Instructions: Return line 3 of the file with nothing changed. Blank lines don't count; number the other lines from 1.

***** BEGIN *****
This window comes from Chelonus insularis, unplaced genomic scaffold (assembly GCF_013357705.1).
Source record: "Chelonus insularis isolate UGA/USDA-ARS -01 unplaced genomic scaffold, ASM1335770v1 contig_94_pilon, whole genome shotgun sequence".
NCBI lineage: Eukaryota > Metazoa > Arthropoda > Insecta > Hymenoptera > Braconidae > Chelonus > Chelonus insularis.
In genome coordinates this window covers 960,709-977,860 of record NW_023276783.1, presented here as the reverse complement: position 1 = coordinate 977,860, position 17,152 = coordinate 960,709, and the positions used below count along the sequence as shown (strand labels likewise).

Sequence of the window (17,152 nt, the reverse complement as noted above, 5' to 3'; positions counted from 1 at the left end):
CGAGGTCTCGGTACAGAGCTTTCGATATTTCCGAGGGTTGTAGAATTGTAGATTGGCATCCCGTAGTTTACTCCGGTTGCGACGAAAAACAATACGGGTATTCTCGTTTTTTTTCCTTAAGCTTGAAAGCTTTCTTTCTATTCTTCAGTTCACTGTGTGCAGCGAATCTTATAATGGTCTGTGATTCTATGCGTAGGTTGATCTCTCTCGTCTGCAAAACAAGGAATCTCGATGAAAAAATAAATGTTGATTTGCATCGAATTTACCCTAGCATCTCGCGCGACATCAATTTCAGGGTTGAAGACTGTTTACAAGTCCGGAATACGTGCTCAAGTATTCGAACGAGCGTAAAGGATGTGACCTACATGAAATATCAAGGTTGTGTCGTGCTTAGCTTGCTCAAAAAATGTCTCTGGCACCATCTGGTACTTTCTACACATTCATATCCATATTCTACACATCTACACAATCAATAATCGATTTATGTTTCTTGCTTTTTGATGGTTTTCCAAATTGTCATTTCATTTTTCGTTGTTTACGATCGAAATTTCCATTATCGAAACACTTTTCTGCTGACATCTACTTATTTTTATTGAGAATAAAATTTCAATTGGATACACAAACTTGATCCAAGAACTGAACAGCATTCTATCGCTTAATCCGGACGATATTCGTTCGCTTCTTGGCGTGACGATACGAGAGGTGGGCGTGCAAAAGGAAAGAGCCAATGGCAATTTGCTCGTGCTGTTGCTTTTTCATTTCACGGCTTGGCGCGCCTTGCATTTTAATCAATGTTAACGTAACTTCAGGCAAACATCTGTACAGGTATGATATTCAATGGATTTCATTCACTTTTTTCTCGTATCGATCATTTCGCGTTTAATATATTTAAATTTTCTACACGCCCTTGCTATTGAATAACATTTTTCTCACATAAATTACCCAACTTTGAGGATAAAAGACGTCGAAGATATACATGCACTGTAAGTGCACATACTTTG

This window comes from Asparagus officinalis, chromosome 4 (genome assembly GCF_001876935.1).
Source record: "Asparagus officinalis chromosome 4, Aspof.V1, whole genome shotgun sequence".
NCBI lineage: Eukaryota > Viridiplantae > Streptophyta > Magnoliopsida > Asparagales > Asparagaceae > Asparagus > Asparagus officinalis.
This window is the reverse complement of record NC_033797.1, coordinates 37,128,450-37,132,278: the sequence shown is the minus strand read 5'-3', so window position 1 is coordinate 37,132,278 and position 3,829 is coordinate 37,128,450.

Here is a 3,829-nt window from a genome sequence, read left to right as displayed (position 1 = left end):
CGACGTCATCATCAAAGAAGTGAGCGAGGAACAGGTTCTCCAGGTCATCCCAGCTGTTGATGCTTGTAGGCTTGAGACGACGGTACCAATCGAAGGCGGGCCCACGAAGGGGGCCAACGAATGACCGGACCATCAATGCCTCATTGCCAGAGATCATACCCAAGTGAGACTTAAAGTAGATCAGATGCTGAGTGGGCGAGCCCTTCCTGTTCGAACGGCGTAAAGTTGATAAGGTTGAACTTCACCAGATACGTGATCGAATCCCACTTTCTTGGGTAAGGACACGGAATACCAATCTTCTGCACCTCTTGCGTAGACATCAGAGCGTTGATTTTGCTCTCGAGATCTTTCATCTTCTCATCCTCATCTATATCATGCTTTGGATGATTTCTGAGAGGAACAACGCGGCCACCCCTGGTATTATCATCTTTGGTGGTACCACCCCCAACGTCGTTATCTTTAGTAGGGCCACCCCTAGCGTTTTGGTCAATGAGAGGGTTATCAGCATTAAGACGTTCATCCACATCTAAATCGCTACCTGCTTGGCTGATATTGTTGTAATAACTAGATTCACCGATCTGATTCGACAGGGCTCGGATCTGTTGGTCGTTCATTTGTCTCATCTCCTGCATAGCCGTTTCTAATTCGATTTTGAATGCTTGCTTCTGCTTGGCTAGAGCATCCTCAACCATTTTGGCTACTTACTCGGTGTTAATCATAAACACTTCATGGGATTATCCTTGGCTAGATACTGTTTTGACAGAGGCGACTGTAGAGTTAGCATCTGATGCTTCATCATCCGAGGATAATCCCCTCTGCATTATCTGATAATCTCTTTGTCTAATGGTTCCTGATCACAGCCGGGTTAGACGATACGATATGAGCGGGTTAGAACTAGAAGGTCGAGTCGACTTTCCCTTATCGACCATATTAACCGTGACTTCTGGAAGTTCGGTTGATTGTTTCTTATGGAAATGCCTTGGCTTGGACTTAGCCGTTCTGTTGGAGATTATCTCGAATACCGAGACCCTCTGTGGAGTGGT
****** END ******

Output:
NCBI lineage: Eukaryota > Metazoa > Arthropoda > Insecta > Hymenoptera > Braconidae > Chelonus > Chelonus insularis.